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Capitated versus fee-for-service reimbursement and quality of care for chronic disease: a US cross-sectional analysis.



Upcoming alternative payment models Primary Care First (PCF) and Kidney Care Choices (KCC) incorporate capitated payments for chronic disease management. Prior research on the effect of capitated payments on chronic disease management has shown mixed results. We assessed the patient, physician, and practice characteristics of practices with capitation as the majority of revenue, and evaluated the association of capitated reimbursement with quality of chronic disease care.


We performed a cross-sectional analysis of visits in the United States' National Ambulatory Medical Care Survey (NAMCS) for patients with hypertension, diabetes, or chronic kidney disease (CKD). Our predictor was practice reimbursement type, classified as 1) majority capitation, 2) majority FFS, or 3) other reimbursement mix. Outcomes were quality indicators of hypertension control, diabetes control, angiotensin-converting enzyme inhibitor or angiotensin receptor blocker (ACEi/ARB) use, and statin use.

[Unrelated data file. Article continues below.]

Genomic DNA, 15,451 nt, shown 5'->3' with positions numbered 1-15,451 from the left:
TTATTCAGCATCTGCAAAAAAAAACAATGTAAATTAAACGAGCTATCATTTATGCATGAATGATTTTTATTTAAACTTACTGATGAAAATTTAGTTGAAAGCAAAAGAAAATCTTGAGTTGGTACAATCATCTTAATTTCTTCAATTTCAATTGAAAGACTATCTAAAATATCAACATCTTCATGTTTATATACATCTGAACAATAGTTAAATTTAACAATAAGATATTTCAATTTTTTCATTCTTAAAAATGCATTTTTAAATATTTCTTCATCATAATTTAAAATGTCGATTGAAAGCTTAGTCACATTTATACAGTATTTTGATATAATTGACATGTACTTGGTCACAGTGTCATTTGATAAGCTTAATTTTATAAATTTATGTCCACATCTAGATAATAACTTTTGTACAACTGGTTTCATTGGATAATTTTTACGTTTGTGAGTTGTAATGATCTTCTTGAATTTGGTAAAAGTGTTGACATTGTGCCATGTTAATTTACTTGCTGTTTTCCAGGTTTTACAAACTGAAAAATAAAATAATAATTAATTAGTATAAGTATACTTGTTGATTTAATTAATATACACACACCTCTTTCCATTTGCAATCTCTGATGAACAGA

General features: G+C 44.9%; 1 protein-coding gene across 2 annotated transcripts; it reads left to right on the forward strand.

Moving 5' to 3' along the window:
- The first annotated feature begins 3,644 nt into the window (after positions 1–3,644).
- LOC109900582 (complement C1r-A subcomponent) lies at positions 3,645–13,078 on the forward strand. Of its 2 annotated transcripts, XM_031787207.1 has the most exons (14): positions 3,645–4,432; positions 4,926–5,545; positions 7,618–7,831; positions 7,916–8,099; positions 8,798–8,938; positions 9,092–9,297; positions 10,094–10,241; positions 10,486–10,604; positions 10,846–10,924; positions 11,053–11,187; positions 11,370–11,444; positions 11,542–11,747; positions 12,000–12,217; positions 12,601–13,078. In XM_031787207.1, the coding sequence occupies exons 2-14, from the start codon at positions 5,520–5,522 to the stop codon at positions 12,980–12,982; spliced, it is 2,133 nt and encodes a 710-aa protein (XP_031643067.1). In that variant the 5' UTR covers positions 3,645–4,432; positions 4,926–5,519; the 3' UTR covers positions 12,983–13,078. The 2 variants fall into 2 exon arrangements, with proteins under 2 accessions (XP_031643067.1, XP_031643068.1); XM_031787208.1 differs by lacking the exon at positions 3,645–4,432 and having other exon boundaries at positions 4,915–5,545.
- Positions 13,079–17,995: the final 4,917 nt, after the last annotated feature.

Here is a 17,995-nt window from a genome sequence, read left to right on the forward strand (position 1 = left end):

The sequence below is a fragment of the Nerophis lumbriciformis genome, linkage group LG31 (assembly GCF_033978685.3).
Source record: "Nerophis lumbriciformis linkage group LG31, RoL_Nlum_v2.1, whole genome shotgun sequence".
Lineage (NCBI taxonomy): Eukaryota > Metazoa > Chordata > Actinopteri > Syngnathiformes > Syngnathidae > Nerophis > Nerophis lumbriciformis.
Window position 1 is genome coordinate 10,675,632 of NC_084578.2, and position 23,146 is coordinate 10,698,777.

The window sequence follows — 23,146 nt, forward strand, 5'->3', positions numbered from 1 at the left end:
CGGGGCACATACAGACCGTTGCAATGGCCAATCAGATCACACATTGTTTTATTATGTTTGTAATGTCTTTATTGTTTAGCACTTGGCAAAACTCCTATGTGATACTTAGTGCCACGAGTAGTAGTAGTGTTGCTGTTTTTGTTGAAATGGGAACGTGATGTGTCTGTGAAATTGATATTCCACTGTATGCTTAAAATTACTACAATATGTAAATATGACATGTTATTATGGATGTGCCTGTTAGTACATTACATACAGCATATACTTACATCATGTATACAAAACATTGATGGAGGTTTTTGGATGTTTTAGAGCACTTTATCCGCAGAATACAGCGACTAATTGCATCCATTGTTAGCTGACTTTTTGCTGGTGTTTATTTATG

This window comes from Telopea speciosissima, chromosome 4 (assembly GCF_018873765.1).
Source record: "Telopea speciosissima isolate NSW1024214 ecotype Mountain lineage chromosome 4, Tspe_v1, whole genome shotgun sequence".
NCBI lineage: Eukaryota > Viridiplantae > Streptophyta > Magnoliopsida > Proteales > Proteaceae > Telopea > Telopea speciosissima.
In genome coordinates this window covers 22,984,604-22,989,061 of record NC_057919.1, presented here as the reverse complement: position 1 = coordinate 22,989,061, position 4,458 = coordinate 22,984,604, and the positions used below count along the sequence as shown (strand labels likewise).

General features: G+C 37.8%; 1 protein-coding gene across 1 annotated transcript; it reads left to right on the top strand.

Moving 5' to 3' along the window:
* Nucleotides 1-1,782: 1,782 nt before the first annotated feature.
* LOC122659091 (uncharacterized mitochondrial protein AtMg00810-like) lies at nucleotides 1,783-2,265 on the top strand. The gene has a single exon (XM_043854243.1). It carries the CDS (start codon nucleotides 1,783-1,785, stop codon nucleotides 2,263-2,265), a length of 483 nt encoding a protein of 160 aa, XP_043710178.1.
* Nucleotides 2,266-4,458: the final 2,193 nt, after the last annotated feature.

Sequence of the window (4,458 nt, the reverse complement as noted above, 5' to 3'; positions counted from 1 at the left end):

About 9% of visits were to practices with majority capitation revenue. Capitated practices, compared with FFS and other practices, had lower visit frequency (3.7 vs. 5.2 vs. 5.2, p = 0.006), were more likely to be located in the West Census Region (55% vs. 18% vs. 17%, p < 0.001), less likely to be solo practice (21% vs. 37% vs. 35%, p = 0.005), more likely to be owned by an insurance company, health plan or HMO (24% vs. 13% vs. 13%, p = 0.033), and more likely to have private insurance (43% vs. 25% vs. 19%, p = 0.004) and managed care payments (69% vs. 23% vs. 26%, p < 0.001) as the majority of revenue. The prevalence of controlled hypertension, controlled diabetes, ACEi/ARB use, and statin use was suboptimal across practice reimbursement types. Capitated reimbursement was not associated with differences in hypertension, diabetes, or CKD quality indicators, in multivariable models adjusting for patient, physician, and practice characteristics.


Practices with majority capitation revenue differed substantially from FFS and other practices in patient, physician, and practice characteristics, but were not associated with consistent quality differences. Our findings establish baseline estimates of chronic disease quality of care performance by practice reimbursement composition, informing chronic disease care delivery within upcoming payment models.

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